Former Iowa footballers allege racial discrimination in the case

Former Iowa footballers allege racial discrimination in the case

Iowa City, Iowa – The attorney general for 13 black ex-Iowa footballers announced Thursday that he has accused his clients of racial discrimination under longtime coach Kirk Friends.

Plaintiffs, including former star Akram Watley and business receptionist Gavon Martin-Manley, have been subjected to “serious and widespread discrimination and harassment,” lawyer Tamario Solomon-Simmons said in a statement.

They allege that they were forced to give up black hairstyles, fashion and culture in line with the “Iowa Way” promoted by Friends, and retaliated against what they said.

The case was expected, but not immediately available to the public in Polk County, where court cases often take a day or more to process.

Solomon-Simmons said the cases were against school defendants, athletics director Gary Barta, Ferents, his son and attack coordinator Brian Frends, assistant coach Raymond Pride White and former assistant coach Chris Doyle.

Iowa agreed to pay $ 1.1 million to Doyle in a resignation deal in June, saying he had harassed and discriminated against a number of former players on social media. Doyle has denied the allegations.

An investigation by an outside law firm later found that the rules of the program “established ethnic and cultural bias and undermined the value of cultural diversity” and allowed coaches to denigrate players without any effect.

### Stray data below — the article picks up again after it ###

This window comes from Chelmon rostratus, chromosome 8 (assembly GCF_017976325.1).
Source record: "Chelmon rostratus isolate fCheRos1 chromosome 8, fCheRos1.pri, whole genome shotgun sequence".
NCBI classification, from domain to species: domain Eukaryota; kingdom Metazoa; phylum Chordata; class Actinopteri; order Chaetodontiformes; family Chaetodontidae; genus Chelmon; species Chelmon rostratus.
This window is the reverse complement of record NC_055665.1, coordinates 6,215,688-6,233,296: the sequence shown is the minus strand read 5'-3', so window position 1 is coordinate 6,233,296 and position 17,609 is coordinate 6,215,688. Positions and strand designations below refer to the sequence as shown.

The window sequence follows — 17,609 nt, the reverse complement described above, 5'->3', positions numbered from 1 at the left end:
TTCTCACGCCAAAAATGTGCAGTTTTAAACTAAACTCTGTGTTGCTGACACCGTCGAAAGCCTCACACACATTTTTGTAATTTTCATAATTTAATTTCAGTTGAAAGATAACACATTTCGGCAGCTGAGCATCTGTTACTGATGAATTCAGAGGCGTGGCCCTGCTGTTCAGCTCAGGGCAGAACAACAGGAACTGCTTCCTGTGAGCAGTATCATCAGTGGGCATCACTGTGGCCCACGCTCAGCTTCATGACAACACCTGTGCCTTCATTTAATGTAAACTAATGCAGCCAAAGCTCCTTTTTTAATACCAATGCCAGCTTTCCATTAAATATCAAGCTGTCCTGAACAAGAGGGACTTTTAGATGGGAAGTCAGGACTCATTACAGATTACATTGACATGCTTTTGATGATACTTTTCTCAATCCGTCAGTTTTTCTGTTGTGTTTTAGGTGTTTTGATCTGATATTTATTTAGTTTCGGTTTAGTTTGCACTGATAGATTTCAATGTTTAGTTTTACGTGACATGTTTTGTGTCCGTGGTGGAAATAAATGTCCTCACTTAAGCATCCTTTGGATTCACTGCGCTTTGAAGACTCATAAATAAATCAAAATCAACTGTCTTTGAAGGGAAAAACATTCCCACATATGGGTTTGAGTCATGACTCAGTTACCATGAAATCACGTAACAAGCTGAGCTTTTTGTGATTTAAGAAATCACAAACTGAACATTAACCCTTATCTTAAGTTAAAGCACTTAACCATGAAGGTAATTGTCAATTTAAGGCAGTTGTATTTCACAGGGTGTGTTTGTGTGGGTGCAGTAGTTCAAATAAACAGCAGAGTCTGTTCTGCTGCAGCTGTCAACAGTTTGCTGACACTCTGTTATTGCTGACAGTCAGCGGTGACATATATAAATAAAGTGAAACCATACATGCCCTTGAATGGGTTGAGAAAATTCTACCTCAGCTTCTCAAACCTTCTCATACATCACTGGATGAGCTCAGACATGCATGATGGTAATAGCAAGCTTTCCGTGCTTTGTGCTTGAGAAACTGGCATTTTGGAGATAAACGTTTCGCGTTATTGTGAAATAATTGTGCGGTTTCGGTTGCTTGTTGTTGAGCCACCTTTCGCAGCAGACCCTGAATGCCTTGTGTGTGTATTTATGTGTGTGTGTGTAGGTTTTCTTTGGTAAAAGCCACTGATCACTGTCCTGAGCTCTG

Kirk Friends has taken action to address the concerns and some players recently knelt for the first time in school history during the national anthem. At the same time, Iowa has not publicly declared any discipline against Brian Parents, who has been accused of some inappropriate behavior on the part of players.

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The 1-2-year-old is scheduled to play for the Floyd of Rosadell Cup, one of the signature matches of college football, in Minnesota on Friday night.

The school has already rejected a request from ex-servicemen to expel both Barta and Ferentice and pay $ 20 million for the damage.

On Thursday, Iowa noted that the stories shared by former athletes have “made a strong commitment to improvement” and that those who graduate without a degree are eligible for financial assistance if they return to graduation.

“To that end, the University of Iowa continues to work hard to become an all-inclusive campus,” the report said. “We appreciate the athletes using their voices and we are on a positive track with our team.”

In addition to the lawsuit, Solomon-Simmons said he would file civil rights complaints with federal and state government agencies, denying soldiers “the benefits of quality education and opportunities to excel.”

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